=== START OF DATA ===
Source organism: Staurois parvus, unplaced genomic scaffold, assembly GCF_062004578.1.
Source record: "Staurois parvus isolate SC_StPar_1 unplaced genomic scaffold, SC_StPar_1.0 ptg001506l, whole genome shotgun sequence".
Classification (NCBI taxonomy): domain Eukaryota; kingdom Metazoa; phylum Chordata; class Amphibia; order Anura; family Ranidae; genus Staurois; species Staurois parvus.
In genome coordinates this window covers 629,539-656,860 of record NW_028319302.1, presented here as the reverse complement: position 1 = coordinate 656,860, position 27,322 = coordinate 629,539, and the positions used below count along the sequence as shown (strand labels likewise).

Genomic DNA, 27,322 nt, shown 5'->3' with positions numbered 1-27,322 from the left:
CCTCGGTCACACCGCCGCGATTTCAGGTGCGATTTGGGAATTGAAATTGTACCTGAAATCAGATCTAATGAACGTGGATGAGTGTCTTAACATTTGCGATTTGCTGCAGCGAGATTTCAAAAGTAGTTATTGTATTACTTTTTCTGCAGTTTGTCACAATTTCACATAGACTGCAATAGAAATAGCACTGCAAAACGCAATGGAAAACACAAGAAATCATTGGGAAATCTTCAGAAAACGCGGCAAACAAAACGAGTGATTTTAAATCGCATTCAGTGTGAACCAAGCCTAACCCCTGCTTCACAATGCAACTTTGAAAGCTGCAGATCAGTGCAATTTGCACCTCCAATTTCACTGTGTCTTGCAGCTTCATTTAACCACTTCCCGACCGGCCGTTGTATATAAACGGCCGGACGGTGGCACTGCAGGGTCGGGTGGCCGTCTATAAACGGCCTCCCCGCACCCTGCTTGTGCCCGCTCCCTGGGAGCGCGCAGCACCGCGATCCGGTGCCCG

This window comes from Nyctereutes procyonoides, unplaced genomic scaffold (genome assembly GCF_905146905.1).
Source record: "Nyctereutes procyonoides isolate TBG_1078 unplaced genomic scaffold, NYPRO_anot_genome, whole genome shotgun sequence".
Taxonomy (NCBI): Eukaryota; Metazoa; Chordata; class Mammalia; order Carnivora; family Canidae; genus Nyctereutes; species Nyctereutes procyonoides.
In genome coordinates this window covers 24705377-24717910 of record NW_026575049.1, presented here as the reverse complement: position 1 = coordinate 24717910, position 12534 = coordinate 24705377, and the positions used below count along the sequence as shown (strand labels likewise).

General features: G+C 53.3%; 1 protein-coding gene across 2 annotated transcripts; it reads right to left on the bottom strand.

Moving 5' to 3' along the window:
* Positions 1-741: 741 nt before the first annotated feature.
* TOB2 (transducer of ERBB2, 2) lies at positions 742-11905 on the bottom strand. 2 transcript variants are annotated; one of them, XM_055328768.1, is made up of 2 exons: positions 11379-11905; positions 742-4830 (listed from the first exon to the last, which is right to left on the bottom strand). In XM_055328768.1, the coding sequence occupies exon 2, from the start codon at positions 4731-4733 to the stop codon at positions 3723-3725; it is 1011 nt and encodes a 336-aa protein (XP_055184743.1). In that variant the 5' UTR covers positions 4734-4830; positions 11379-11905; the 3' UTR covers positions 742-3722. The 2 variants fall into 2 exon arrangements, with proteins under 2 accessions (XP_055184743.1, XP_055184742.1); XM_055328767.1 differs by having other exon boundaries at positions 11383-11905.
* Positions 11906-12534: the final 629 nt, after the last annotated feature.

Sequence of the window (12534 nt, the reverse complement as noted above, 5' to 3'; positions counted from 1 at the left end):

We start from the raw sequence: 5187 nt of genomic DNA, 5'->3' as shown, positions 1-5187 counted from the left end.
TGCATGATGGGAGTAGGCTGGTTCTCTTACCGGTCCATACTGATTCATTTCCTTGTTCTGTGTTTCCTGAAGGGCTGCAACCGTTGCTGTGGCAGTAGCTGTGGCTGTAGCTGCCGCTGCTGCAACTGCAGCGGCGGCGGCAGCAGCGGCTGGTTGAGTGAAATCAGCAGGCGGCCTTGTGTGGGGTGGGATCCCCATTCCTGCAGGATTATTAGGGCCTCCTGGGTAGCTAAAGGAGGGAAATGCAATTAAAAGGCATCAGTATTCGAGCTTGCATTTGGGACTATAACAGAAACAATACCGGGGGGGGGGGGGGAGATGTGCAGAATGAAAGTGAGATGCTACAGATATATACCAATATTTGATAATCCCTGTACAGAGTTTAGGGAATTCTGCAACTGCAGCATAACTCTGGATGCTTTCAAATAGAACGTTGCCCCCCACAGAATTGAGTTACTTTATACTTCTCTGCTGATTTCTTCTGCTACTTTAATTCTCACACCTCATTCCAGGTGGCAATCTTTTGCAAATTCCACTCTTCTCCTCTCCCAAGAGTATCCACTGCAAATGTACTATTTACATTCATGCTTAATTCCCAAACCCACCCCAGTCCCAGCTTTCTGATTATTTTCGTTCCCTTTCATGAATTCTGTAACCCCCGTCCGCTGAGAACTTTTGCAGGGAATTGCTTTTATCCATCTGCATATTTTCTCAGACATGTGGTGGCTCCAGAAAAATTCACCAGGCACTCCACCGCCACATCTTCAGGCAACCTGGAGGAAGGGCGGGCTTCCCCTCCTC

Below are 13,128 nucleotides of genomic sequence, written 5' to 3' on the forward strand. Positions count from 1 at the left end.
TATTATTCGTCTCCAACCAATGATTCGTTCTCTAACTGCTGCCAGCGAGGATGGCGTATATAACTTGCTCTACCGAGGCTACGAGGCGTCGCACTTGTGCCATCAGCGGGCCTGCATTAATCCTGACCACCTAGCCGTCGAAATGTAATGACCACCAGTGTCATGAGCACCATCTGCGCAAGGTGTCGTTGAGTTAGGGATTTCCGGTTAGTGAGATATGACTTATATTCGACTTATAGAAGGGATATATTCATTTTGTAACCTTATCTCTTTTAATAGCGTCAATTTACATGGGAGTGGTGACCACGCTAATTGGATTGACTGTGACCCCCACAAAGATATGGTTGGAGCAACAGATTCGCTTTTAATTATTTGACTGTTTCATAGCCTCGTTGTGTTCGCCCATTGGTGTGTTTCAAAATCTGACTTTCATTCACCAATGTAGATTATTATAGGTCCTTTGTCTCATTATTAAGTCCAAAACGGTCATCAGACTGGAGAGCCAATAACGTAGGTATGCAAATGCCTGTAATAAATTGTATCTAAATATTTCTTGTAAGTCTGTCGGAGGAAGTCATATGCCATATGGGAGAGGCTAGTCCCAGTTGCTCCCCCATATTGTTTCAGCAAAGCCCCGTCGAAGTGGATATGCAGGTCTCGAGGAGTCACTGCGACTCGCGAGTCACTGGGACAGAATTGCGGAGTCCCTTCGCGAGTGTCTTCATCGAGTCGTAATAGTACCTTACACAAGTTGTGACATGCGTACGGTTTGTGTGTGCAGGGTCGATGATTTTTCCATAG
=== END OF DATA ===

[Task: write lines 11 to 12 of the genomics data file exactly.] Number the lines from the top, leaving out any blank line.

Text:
General features: G+C 53.3%; 1 protein-coding gene across 2 annotated transcripts; it reads right to left on the bottom strand.

Moving 5' to 3' along the window: